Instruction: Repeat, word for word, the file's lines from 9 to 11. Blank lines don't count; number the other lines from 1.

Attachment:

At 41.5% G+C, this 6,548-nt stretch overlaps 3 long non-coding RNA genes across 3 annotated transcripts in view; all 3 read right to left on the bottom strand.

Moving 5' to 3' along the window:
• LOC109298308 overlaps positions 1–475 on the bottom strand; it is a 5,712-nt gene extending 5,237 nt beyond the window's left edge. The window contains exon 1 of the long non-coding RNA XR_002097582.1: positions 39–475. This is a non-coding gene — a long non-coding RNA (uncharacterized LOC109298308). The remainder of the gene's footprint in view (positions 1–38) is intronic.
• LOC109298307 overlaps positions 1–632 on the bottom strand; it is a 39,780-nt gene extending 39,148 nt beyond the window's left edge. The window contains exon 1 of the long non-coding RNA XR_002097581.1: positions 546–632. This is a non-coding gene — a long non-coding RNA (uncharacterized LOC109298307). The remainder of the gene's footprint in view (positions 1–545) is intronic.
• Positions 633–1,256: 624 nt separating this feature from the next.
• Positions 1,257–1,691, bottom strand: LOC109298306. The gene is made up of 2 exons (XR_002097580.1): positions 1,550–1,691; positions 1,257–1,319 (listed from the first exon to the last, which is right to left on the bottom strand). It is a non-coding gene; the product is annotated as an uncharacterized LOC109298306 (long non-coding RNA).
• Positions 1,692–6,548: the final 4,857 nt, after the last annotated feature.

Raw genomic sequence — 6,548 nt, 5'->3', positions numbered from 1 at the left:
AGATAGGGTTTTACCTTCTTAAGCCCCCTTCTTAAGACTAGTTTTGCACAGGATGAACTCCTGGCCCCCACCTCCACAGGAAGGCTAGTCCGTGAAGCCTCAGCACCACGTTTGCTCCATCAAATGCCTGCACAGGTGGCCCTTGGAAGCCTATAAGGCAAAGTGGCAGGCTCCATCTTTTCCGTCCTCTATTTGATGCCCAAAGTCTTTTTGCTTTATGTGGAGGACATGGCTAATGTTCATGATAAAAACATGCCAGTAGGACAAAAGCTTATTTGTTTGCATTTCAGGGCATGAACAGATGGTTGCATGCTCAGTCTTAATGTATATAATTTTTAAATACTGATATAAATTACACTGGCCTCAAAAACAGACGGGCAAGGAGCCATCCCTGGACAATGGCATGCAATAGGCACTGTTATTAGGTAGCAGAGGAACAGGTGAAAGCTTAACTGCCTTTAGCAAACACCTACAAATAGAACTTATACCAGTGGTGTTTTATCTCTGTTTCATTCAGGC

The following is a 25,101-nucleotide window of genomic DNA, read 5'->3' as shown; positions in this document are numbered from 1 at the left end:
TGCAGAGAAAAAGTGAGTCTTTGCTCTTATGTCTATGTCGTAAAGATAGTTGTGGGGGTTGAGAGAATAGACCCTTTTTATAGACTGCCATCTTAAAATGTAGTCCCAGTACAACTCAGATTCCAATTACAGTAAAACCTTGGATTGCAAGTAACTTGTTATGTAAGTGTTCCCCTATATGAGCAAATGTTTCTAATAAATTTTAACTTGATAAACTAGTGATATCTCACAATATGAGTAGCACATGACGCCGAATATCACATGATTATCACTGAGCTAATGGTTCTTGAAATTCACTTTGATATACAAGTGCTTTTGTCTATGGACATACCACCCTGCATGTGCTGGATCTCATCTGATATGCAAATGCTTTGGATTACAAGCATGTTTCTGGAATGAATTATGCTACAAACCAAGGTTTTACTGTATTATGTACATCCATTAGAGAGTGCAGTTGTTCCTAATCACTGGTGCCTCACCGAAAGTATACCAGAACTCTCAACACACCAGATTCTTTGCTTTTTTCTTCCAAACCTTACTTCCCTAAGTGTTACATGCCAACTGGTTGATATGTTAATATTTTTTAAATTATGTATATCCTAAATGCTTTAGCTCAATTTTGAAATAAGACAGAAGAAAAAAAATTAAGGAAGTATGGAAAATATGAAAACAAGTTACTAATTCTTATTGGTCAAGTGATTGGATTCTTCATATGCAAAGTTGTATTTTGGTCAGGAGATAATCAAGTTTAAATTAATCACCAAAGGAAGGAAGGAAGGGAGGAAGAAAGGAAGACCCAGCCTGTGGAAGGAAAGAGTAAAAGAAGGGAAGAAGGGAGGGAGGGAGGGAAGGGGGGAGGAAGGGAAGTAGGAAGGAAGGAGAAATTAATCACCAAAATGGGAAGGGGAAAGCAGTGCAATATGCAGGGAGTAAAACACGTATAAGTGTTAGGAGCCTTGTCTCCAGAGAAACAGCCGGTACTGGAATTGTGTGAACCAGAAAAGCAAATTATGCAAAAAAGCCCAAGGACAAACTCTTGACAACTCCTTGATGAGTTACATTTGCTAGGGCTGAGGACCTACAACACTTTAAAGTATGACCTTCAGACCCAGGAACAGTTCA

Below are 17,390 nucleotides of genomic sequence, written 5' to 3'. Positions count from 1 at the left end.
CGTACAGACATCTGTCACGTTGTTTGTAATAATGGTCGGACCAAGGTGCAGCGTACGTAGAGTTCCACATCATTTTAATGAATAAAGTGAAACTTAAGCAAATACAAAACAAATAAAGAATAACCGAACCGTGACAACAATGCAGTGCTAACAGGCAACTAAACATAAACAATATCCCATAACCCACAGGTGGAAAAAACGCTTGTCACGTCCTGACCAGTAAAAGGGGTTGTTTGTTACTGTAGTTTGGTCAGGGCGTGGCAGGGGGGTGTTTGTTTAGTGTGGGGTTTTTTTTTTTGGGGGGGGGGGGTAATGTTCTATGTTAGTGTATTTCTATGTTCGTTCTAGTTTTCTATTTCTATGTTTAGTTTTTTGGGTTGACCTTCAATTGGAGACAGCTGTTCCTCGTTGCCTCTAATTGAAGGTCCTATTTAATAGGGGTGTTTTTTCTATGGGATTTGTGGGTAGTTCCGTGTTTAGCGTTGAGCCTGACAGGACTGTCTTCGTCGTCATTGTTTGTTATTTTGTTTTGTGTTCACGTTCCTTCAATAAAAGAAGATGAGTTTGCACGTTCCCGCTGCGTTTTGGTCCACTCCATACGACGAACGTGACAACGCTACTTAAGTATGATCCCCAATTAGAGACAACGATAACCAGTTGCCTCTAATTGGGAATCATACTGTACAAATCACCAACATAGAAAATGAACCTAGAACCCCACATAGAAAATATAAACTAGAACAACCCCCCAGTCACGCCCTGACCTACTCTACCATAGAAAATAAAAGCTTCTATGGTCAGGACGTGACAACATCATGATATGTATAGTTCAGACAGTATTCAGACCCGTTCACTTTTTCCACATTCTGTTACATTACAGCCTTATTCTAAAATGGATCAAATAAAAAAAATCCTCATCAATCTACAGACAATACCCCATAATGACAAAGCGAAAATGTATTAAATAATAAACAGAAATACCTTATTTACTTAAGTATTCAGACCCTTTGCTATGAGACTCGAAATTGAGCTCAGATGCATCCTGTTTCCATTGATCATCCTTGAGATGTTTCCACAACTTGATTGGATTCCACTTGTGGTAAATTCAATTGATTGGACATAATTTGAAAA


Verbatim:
AGATAGGGTTTTACCTTCTTAAGCCCCCTTCTTAAGACTAGTTTTGCACAGGATGAACTCCTGGCCCCCACCTCCACAGGAAGGCTAGTCCGTGAAGCCTCAGCACCACGTTTGCTCCATCAAATGCCTGCACAGGTGGCCCTTGGAAGCCTATAAGGCAAAGTGGCAGGCTCCATCTTTTCCGTCCTCTATTTGATGCCCAAAGTCTTTTTGCTTTATGTGGAGGACATGGCTAATGTTCATGATAAAAACATGCCAGTAGGACAAAAGCTTATTTGTTTGCATTTCAGGGCATGAACAGATGGTTGCATGCTCAGTCTTAATGTATATAATTTTTAAATACTGATATAAATTACACTGGCCTCAAAAACAGACGGGCAAGGAGCCATCCCTGGACAATGGCATGCAATAGGCACTGTTATTAGGTAGCAGAGGAACAGGTGAAAGCTTAACTGCCTTTAGCAAACACCTACAAATAGAACTTATACCAGTGGTGTTTTATCTCTGTTTCATTCAGGC

The following is a 25,101-nucleotide window of genomic DNA, read 5'->3' as shown; positions in this document are numbered from 1 at the left end:
TGCAGAGAAAAAGTGAGTCTTTGCTCTTATGTCTATGTCGTAAAGATAGTTGTGGGGGTTGAGAGAATAGACCCTTTTTATAGACTGCCATCTTAAAATGTAGTCCCAGTACAACTCAGATTCCAATTACAGTAAAACCTTGGATTGCAAGTAACTTGTTATGTAAGTGTTCCCCTATATGAGCAAATGTTTCTAATAAATTTTAACTTGATAAACTAGTGATATCTCACAATATGAGTAGCACATGACGCCGAATATCACATGATTATCACTGAGCTAATGGTTCTTGAAATTCACTTTGATATACAAGTGCTTTTGTCTATGGACATACCACCCTGCATGTGCTGGATCTCATCTGATATGCAAATGCTTTGGATTACAAGCATGTTTCTGGAATGAATTATGCTACAAACCAAGGTTTTACTGTATTATGTACATCCATTAGAGAGTGCAGTTGTTCCTAATCACTGGTGCCTCACCGAAAGTATACCAGAACTCTCAACACACCAGATTCTTTGCTTTTTTCTTCCAAACCTTACTTCCCTAAGTGTTACATGCCAACTGGTTGATATGTTAATATTTTTTAAATTATGTATATCCTAAATGCTTTAGCTCAATTTTGAAATAAGACAGAAGAAAAAAAATTAAGGAAGTATGGAAAATATGAAAACAAGTTACTAATTCTTATTGGTCAAGTGATTGGATTCTTCATATGCAAAGTTGTATTTTGGTCAGGAGATAATCAAGTTTAAATTAATCACCAAAGGAAGGAAGGAAGGGAGGAAGAAAGGAAGACCCAGCCTGTGGAAGGAAAGAGTAAAAGAAGGGAAGAAGGGAGGGAGGGAGGGAAGGGGGGAGGAAGGGAAGTAGGAAGGAAGGAGAAATTAATCACCAAAATGGGAAGGGGAAAGCAGTGCAATATGCAGGGAGTAAAACACGTATAAGTGTTAGGAGCCTTGTCTCCAGAGAAACAGCCGGTACTGGAATTGTGTGAACCAGAAAAGCAAATTATGCAAAAAAGCCCAAGGACAAACTCTTGACAACTCCTTGATGAGTTACATTTGCTAGGGCTGAGGACCTACAACACTTTAAAGTATGACCTTCAGACCCAGGAACAGTTCA